helped connect the Yale and Chicago contingents with the conservative law group at Stanford, helped them with fund-raising, spoke at their first conference, hosted visiting Harvard Law Federalist Society members at his home when the Society had its conference at the University of Chicago Law School, and facilitated the Society’s early move into an office at the American Enterprise Institute.

At a moment when the Federalist Society could well have flamed out as another student cafeteria organization, Scalia lent it connections, prestige and momentum. Perhaps he wanted the next generation to profit from a level of support that he never enjoyed; as a law student in the 1950s, he had to settle for the St. Thomas More Society. The Federalist Society has since evolved into a powerful, loose alliance of conservative lawyers and law students. Its leaders shrewdly decided to forgo position taking and litigation clinics–both of which could divide its diverse members; instead, it has promoted debates, networking and, above all, institution building, through clerkships, government posts and law professorships.

Scalia’s interactions with one of the society’s founders nicely illustrates the way it patiently established a beachhead and then penetrated every corner of the profession. Lee Liberman Otis co-founded the Federalist Society while a student of Scalia’s at Chicago in the early ’80s. In 1982 Scalia became a judge on the US Court of Appeals for the DC Circuit, and he asked Liberman to clerk for him. A few years later she took a position vetting judicial nominees in President Reagan’s Justice Department, where she determinedly championed Scalia for the Supreme Court in 1986 over his better-known colleague on the DC Circuit, Judge Robert Bork. Scalia was nominated and confirmed, and he promptly hired Liberman to clerk for him again, granting her the one credential that can open any door in the legal world. Liberman went on to teach law at George Mason University and then returned to work in the two Bush administrations. She currently serves as senior vice president of the Federalist Society. A mutually beneficial relationship installed a giant on the Supreme Court and twice provided him the services of a reliably conservative law clerk, and in turn landed a young conservative lawyer posts in the judicial and executive branches of federal government and in the predominantly liberal academy. Multiply this story by a thousand, and you begin to grasp the Federalist Society’s muscle.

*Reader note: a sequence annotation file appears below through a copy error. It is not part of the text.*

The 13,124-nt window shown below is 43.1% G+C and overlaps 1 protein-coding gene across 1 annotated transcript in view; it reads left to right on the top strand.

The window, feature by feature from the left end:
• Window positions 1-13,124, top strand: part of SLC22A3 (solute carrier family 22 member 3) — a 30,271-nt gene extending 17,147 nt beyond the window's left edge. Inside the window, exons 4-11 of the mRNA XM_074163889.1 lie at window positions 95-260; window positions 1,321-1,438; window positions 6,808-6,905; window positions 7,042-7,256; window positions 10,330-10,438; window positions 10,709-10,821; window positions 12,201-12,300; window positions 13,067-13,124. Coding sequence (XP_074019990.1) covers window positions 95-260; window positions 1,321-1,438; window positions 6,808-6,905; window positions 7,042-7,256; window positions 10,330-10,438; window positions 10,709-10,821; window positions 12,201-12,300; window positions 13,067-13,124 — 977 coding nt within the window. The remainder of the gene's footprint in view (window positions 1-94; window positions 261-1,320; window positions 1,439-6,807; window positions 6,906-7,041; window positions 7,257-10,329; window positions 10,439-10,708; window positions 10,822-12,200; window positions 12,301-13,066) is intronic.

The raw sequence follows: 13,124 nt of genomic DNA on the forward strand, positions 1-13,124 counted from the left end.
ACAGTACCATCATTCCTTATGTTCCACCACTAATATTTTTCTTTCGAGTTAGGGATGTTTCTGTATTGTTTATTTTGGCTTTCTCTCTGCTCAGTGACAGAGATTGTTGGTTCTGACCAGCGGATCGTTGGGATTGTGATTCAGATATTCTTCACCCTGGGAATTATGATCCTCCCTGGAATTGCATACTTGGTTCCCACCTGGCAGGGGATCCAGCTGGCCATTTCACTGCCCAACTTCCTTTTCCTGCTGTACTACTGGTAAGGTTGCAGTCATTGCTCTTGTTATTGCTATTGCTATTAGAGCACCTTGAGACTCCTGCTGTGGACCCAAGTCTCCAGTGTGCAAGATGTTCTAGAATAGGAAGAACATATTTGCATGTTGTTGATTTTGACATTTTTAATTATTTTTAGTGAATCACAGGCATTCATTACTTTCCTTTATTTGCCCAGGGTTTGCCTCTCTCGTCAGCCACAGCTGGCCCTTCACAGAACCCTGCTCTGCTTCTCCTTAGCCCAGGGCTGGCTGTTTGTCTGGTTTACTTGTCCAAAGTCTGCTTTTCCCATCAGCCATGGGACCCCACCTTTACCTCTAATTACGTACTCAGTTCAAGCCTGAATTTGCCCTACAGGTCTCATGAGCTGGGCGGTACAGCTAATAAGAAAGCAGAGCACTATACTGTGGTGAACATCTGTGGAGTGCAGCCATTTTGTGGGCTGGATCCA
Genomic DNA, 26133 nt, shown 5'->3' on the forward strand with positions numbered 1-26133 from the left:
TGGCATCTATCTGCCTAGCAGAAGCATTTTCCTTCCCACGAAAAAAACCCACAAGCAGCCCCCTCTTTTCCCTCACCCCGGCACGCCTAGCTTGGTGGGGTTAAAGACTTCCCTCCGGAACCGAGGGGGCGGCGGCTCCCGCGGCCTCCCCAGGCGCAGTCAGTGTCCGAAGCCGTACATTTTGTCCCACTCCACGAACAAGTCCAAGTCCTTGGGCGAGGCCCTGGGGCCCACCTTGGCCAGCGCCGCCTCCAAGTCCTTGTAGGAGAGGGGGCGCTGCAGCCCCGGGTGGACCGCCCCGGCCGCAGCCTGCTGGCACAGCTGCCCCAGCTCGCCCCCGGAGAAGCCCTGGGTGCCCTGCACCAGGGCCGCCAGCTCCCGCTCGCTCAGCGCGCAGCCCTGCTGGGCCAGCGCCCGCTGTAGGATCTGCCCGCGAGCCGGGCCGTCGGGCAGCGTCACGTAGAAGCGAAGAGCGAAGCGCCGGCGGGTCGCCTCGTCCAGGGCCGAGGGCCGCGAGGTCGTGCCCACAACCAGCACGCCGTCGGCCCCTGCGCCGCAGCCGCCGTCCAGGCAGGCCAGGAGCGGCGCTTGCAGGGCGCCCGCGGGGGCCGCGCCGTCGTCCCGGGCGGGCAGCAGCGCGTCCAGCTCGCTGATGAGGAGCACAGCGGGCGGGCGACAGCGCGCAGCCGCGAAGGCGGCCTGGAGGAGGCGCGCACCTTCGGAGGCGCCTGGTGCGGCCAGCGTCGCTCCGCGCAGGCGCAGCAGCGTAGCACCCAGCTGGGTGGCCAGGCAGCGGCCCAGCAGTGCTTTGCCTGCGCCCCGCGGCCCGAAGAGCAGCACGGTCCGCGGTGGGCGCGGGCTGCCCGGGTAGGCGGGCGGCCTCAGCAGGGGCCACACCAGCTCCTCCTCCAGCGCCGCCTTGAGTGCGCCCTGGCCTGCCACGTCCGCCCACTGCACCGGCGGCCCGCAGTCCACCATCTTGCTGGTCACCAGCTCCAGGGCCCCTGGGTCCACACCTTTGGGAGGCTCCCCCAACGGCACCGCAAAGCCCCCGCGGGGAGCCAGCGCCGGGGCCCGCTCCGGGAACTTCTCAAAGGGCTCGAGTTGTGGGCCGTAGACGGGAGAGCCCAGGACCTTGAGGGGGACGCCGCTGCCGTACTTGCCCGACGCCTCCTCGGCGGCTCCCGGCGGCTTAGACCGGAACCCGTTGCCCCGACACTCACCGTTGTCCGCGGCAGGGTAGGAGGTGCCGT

Throughout The Rise of the Conservative Legal Movement, Teles emphasizes the libertarian and intellectual dimensions of the conservative counterrevolution, even to a fault. He does not discuss social conservative organizations like Jay Sekulow’s American Center for Law and Justice, which in September published an op-ed titled “The President’s New Name: President Barack Obortion”; nor does he examine those organizations motivated by religious conservatism, like Pat Robertson’s Regent University School of Law. Yet these institutions and the sentiments that animate them–Scalia’s territory–have been indispensable to the movement’s successes. For every principled intellectual who finds the Supreme Court’s theoretical conception of the due process clause inherently flawed, there is someone else who doesn’t want teachers saying that man descended from monkeys. Given that such hidebound ideas are integral to legal conservatism, statements about the mission of the Federalist Society like that of Steven Calabresi, one of the organization’s founders, sound impossibly optimistic: “We want to be a reasonable organization like AEI, an organization of thoughtful and intelligent people, an organization that’s engaged in dialogue with people on the left, not an organization that’s a caricature of what conservatives could be.” Thoughtful and intelligent people don’t call gay men “homos,” as Robertson was famously caught doing during the commercial break of an interview on Larry King Live. By founding an organization deliberately intended to welcome the likes of The 700 Club, the Federalist Society’s leaders made its mission statement a contradiction in terms.